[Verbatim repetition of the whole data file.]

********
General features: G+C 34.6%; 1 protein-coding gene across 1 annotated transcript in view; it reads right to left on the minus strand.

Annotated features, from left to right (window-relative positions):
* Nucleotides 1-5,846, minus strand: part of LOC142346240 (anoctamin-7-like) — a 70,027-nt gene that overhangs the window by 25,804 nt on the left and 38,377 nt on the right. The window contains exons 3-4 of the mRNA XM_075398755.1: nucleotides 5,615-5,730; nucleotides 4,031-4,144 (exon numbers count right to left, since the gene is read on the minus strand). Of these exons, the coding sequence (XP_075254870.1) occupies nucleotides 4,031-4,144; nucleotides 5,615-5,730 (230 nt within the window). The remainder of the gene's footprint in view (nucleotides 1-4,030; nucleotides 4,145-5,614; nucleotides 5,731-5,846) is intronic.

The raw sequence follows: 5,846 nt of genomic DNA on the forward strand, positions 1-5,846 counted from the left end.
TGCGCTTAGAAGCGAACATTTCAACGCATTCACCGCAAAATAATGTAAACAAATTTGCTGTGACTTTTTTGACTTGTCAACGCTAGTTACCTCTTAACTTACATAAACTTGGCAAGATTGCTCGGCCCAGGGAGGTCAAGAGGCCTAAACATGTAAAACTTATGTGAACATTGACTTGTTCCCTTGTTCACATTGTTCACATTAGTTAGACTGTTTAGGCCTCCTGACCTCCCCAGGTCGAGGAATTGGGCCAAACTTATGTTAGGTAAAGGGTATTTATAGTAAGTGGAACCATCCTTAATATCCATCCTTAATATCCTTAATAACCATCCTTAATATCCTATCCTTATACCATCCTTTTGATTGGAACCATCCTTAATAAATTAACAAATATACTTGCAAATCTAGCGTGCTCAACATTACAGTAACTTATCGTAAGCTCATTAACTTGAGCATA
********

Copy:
General features: G+C 34.6%; 1 protein-coding gene across 1 annotated transcript in view; it reads right to left on the minus strand.

Annotated features, from left to right (window-relative positions):
* Nucleotides 1-5,846, minus strand: part of LOC142346240 (anoctamin-7-like) — a 70,027-nt gene that overhangs the window by 25,804 nt on the left and 38,377 nt on the right. The window contains exons 3-4 of the mRNA XM_075398755.1: nucleotides 5,615-5,730; nucleotides 4,031-4,144 (exon numbers count right to left, since the gene is read on the minus strand). Of these exons, the coding sequence (XP_075254870.1) occupies nucleotides 4,031-4,144; nucleotides 5,615-5,730 (230 nt within the window). The remainder of the gene's footprint in view (nucleotides 1-4,030; nucleotides 4,145-5,614; nucleotides 5,731-5,846) is intronic.

The raw sequence follows: 5,846 nt of genomic DNA on the forward strand, positions 1-5,846 counted from the left end.
TGCGCTTAGAAGCGAACATTTCAACGCATTCACCGCAAAATAATGTAAACAAATTTGCTGTGACTTTTTTGACTTGTCAACGCTAGTTACCTCTTAACTTACATAAACTTGGCAAGATTGCTCGGCCCAGGGAGGTCAAGAGGCCTAAACATGTAAAACTTATGTGAACATTGACTTGTTCCCTTGTTCACATTGTTCACATTAGTTAGACTGTTTAGGCCTCCTGACCTCCCCAGGTCGAGGAATTGGGCCAAACTTATGTTAGGTAAAGGGTATTTATAGTAAGTGGAACCATCCTTAATATCCATCCTTAATATCCTTAATAACCATCCTTAATATCCTATCCTTATACCATCCTTTTGATTGGAACCATCCTTAATAAATTAACAAATATACTTGCAAATCTAGCGTGCTCAACATTACAGTAACTTATCGTAAGCTCATTAACTTGAGCATA